This summer, I was lucky enough to be in Washington D.C. during the National Gallery of Art’s exhibit “Diaghilev and the Ballets Russes, 1909–1929: When Art Danced with Music.” It was a glorious feast of Stravinsky, Nijinski…all the skis! But I have to admit, I was quite shocked when I saw another familiar name in the exhibit: Coco Chanel, who designed the costumes for Nijinski’s Le Train Bleu back in 1924.
I guess I never really realized that big time fashion designers ever collaborated with choreographers. I mean…it makes sense. I’ve watched enough “Project Runway” to know that how the clothes move is super important. So why not put high fashion on ballerinas, the best movers out there?
But since joining the DS family in September, I’ve learned a lot about dance. (And here I was thinking I was already an expert…) For instance, I’ve learned that New York City Ballet has collaborated with Gilles Mendel, Stella McCartney, Rodarte and Mendel, Valentino Garavani, Joseph Altuzarra and most recently, Prabal Gurung, Iris Van Herpen and Olivier Theyskens. NYCB ballerinas, I am the most jealous.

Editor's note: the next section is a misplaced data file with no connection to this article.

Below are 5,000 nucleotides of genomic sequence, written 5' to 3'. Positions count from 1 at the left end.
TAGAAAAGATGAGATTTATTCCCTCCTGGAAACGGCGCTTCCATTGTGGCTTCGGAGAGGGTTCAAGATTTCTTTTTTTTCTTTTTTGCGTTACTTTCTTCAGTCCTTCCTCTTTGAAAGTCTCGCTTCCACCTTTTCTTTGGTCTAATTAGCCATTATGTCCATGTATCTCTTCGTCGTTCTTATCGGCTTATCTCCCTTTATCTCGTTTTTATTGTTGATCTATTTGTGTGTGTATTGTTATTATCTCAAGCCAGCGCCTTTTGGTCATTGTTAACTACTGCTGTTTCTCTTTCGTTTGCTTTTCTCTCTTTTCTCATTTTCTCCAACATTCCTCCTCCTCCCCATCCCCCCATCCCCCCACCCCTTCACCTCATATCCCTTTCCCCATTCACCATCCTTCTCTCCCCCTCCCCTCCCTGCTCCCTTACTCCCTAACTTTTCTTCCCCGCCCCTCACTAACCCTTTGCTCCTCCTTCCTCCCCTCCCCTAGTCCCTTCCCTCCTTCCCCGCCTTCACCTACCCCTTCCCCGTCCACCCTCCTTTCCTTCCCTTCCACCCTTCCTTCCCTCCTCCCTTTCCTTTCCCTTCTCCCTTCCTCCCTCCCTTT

And now, the National Ballet of Canada is following suit (pun intended), working with Canadian designers Jim Searle and Chris Tyrell of Hoax Couture for their Innovation programme, which runs November 22-28.
Turns out, fashion-dance collaborations aren’t as simple as throwing couture on a dancer. The designers have to consider the choreographer’s vision, the dancers’ priorities and sheer practicality, in addition to their own design aesthetic. In this case, the two designers began by sitting down with choreographer and former director James Kudelka to listen to the music and brainstorm ideas. When Kudelka mentioned one word that inspired them–“fluttery”–Searle and Tyrell ran with it.
In case you can’t pop over to Canada this week, here’s a preview of the resulting design: